Perfectionism and eating disorder symptoms in female university students: the central role of perfectionistic self-presentation

  • Joachim StoeberEmail author
  • Daniel J. Madigan
  • Lavinia E. Damian
  • Rita Maria Esposito
  • Caterina Lombardo
Original Article



Numerous studies have found perfectionism to show positive relations with eating disorder symptoms, but so far no study has examined whether perfectionistic self-presentation can explain these relations or whether the relations are the same for different eating disorder symptom groups.


A sample of 393 female university students completed self-report measures of perfectionism (self-oriented perfectionism, socially prescribed perfectionism), perfectionistic self-presentation (perfectionistic self-promotion, nondisplay of imperfection, nondisclosure of imperfection), and three eating disorder symptom groups (dieting, bulimia, oral control). In addition, students reported their weight and height so that their body mass index (BMI) could be computed.


Results of multiple regression analyses controlling for BMI indicated that socially prescribed perfectionism positively predicted all three symptom groups, whereas self-oriented perfectionism positively predicted dieting only. Moreover, perfectionistic self-presentation explained the positive relations that perfectionism showed with dieting and oral control, but not with bulimia. Further analyses indicated that all three aspects of perfectionistic self-presentation positively predicted dieting, whereas only nondisclosure of imperfection positively predicted bulimia and oral control. Overall, perfectionistic self-presentation explained 10.4–23.5 % of variance in eating disorder symptoms, whereas perfectionism explained 7.9–12.1 %.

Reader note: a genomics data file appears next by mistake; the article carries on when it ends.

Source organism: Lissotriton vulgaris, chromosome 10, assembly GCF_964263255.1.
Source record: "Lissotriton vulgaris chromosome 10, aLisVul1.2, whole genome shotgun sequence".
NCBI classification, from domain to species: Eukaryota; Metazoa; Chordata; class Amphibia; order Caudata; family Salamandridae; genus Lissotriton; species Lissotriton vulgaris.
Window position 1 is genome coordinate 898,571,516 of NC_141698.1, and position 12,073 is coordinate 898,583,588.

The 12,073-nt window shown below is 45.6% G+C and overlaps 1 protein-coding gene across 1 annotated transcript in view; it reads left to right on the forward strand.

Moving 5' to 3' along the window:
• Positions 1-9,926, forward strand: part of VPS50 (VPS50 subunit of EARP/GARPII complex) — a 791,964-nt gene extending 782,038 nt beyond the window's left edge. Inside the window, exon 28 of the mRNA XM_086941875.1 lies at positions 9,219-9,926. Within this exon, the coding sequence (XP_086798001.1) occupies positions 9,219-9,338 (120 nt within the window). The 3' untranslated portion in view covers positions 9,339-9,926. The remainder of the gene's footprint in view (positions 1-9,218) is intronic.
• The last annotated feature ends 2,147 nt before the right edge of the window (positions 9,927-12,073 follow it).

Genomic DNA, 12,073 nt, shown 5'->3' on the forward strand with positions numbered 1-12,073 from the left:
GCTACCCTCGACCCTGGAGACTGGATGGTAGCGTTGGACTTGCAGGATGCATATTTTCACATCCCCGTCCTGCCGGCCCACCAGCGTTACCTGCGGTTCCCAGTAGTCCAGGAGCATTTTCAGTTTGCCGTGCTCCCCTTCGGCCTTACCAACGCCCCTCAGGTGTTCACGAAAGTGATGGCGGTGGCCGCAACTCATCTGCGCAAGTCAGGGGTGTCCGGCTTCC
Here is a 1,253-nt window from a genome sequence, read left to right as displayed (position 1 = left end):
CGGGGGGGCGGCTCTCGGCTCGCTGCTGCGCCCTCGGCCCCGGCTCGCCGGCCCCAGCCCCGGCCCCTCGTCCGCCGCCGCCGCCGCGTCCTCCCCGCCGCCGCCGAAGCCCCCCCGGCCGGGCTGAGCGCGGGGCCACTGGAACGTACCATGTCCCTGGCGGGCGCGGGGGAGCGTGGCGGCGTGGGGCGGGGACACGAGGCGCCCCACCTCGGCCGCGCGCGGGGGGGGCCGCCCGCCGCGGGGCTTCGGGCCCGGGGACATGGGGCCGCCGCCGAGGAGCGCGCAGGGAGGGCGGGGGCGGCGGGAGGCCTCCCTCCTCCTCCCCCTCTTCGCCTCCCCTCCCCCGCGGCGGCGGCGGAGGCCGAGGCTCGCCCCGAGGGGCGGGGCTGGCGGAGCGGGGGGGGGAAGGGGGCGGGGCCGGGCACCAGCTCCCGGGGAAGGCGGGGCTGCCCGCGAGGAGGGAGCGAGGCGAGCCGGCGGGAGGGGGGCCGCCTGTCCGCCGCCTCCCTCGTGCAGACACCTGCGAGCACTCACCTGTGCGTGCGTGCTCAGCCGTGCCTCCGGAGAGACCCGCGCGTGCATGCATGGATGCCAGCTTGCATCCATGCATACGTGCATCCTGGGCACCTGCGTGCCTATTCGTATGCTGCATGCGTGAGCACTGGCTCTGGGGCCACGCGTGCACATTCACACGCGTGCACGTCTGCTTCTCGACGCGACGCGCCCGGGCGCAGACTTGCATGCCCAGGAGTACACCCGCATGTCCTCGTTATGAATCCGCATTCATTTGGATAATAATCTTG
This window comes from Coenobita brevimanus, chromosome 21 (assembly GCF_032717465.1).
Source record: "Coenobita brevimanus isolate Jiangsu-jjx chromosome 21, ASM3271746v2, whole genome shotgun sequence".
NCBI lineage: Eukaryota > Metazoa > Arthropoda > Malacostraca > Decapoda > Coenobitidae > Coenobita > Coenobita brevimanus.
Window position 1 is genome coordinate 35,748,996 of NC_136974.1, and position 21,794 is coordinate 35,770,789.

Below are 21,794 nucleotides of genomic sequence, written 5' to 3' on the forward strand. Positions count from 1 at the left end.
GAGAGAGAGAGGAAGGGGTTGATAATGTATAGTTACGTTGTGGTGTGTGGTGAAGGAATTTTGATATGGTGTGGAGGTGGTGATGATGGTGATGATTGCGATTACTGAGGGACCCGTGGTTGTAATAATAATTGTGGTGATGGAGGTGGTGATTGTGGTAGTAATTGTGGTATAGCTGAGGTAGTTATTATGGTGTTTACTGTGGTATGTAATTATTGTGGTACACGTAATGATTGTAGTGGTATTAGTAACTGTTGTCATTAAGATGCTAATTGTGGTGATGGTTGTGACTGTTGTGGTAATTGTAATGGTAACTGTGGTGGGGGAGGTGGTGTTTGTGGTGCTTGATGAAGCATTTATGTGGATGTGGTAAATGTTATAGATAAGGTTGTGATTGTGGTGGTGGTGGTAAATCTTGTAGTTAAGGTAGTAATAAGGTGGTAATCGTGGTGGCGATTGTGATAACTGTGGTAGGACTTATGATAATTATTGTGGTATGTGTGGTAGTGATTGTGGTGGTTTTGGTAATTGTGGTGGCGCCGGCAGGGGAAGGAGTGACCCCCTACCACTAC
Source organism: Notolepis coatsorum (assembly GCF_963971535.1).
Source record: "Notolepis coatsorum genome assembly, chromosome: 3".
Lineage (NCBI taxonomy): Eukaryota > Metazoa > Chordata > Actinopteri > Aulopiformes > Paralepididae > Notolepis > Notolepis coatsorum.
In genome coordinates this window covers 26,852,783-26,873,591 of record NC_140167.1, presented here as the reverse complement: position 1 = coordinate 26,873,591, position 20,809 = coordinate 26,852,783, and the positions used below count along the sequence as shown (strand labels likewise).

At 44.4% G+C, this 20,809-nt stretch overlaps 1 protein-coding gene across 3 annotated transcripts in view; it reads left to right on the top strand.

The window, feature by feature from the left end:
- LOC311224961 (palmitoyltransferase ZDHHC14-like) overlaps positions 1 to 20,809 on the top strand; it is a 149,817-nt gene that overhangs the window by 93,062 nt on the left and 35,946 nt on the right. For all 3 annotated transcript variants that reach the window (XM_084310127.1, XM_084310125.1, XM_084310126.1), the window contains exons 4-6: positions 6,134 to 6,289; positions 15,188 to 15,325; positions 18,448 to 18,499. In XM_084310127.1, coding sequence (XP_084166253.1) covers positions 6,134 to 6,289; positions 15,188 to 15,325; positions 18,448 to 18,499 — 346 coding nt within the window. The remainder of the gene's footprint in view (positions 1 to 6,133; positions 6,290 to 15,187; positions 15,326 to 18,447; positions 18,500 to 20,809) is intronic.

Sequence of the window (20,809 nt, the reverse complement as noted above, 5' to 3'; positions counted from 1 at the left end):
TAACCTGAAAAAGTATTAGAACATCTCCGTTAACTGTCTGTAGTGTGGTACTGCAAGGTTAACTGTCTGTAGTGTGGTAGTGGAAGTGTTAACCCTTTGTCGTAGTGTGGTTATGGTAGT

The findings suggest that perfectionistic self-presentation explains why perfectionistic women show higher levels of eating disorder symptoms, particularly dieting. Thus, perfectionistic self-presentation appears to play a central role in the relations of perfectionism and disordered eating and may warrant closer attention in theory, research, and treatment of eating and weight disorders.


Perfectionism Perfectionistic self-presentation Dieting Bulimia Oral control Body mass index 


Compliance with ethical standards

Conflict of interest

The authors declare that they have no conflicts of interest.

Ethical approval

The study received no external funding. It was approved by the relevant ethics committee and followed the British Psychological Society’s code of ethics and conduct [32].

Informed consent

Informed consent was obtained from all participants.


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Copyright information

© Springer International Publishing Switzerland 2016

Authors and Affiliations

  1. 1.School of PsychologyUniversity of KentCanterburyUK
  2. 2.School of Sport and Exercise SciencesUniversity of KentCanterburyUK
  3. 3.Department of PsychologyBabeş-Bolyai UniversityCluj-NapocaRomania
  4. 4.Department of PsychologySapienza University of RomeRomeItaly

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